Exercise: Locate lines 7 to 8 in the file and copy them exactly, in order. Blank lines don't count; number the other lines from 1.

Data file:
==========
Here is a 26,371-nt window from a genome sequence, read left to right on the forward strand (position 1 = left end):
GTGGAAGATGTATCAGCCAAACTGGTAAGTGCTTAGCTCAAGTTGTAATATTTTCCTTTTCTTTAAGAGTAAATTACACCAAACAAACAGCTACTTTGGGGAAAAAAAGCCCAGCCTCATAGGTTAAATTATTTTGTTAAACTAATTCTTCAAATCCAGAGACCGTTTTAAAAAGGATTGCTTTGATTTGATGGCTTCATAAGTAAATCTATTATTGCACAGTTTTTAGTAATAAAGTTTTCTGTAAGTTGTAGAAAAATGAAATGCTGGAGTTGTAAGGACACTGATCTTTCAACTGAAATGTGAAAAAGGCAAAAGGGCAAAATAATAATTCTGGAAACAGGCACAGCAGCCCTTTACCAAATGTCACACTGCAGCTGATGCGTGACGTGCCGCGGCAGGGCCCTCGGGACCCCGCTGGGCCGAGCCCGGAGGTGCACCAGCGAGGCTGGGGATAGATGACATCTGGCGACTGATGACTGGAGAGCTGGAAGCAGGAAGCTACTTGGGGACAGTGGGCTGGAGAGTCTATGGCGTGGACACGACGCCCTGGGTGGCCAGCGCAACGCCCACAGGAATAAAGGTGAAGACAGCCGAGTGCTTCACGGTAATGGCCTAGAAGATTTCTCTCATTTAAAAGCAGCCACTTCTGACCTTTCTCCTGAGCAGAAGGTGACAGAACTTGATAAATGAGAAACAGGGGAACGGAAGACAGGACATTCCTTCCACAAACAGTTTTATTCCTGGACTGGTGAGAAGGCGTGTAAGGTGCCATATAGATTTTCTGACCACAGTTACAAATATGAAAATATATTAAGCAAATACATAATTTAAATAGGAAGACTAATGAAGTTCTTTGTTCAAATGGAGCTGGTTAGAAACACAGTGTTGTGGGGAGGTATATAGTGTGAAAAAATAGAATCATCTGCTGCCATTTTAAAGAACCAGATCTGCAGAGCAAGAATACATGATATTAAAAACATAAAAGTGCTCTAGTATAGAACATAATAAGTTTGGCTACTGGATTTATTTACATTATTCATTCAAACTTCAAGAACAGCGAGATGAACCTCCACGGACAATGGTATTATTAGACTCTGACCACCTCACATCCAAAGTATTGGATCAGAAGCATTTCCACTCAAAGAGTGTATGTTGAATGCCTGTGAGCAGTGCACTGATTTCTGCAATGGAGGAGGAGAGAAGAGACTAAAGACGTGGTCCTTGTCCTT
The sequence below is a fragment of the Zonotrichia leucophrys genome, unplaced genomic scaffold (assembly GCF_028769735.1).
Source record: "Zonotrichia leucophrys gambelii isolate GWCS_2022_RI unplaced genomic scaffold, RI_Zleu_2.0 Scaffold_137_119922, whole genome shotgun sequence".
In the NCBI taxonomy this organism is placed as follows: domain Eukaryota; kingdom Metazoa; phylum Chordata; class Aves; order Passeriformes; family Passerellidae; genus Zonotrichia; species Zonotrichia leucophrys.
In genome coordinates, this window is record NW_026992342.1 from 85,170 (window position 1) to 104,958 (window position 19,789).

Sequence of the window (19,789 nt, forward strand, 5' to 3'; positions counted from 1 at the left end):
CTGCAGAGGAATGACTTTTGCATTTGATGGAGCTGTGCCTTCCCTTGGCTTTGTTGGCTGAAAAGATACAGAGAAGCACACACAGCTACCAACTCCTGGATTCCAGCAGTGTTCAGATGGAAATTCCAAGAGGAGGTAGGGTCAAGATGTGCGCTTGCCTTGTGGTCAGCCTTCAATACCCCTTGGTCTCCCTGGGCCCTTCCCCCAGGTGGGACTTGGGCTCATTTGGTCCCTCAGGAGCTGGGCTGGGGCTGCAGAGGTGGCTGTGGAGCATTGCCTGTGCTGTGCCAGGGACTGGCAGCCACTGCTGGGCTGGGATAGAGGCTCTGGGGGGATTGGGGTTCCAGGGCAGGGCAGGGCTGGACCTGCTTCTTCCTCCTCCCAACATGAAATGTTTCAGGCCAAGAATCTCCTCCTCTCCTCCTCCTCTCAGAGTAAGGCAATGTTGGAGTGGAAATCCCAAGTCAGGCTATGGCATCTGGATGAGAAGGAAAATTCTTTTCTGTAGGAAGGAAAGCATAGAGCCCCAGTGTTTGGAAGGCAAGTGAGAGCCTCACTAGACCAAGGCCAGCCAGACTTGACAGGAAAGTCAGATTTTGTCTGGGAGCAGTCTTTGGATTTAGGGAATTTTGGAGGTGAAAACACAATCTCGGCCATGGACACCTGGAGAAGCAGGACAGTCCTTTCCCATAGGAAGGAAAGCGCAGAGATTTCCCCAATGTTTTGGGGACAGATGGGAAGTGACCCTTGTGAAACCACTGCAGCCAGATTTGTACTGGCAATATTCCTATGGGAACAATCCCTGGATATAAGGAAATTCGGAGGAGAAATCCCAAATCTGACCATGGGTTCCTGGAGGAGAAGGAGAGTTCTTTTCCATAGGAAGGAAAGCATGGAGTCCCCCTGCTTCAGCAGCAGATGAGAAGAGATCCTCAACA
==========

Sequence of the window (19,789 nt, forward strand, 5' to 3'; positions counted from 1 at the left end):
CTGCAGAGGAATGACTTTTGCATTTGATGGAGCTGTGCCTTCCCTTGGCTTTGTTGGCTGAAAAGATACAGAGAAGCACACACAGCTACCAACTCCTGGATTCCAGCAGTGTTCAGATGGAAATTCCAAGAGGAGGTAGGGTCAAGATGTGCGCTTGCCTTGTGGTCAGCCTTCAATACCCCTTGGTCTCCCTGGGCCCTTCCCCCAGGTGGGACTTGGGCTCATTTGGTCCCTCAGGAGCTGGGCTGGGGCTGCAGAGGTGGCTGTGGAGCATTGCCTGTGCTGTGCCAGGGACTGGCAGCCACTGCTGGGCTGGGATAGAGGCTCTGGGGGGATTGGGGTTCCAGGGCAGGGCAGGGCTGGACCTGCTTCTTCCTCCTCCCAACATGAAATGTTTCAGGCCAAGAATCTCCTCCTCTCCTCCTCCTCTCAGAGTAAGGCAATGTTGGAGTGGAAATCCCAAGTCAGGCTATGGCATCTGGATGAGAAGGAAAATTCTTTTCTGTAGGAAGGAAAGCATAGAGCCCCAGTGTTTGGAAGGCAAGTGAGAGCCTCACTAGACCAAGGCCAGCCAGACTTGACAGGAAAGTCAGATTTTGTCTGGGAGCAGTCTTTGGATTTAGGGAATTTTGGAGGTGAAAACACAATCTCGGCCATGGACACCTGGAGAAGCAGGACAGTCCTTTCCCATAGGAAGGAAAGCGCAGAGATTTCCCCAATGTTTTGGGGACAGATGGGAAGTGACCCTTGTGAAACCACTGCAGCCAGATTTGTACTGGCAATATTCCTATGGGAACAATCCCTGGATATAAGGAAATTCGGAGGAGAAATCCCAAATCTGACCATGGGTTCCTGGAGGAGAAGGAGAGTTCTTTTCCATAGGAAGGAAAGCATGGAGTCCCCCTGCTTCAGCAGCAGATGAGAAGAGATCCTCAACA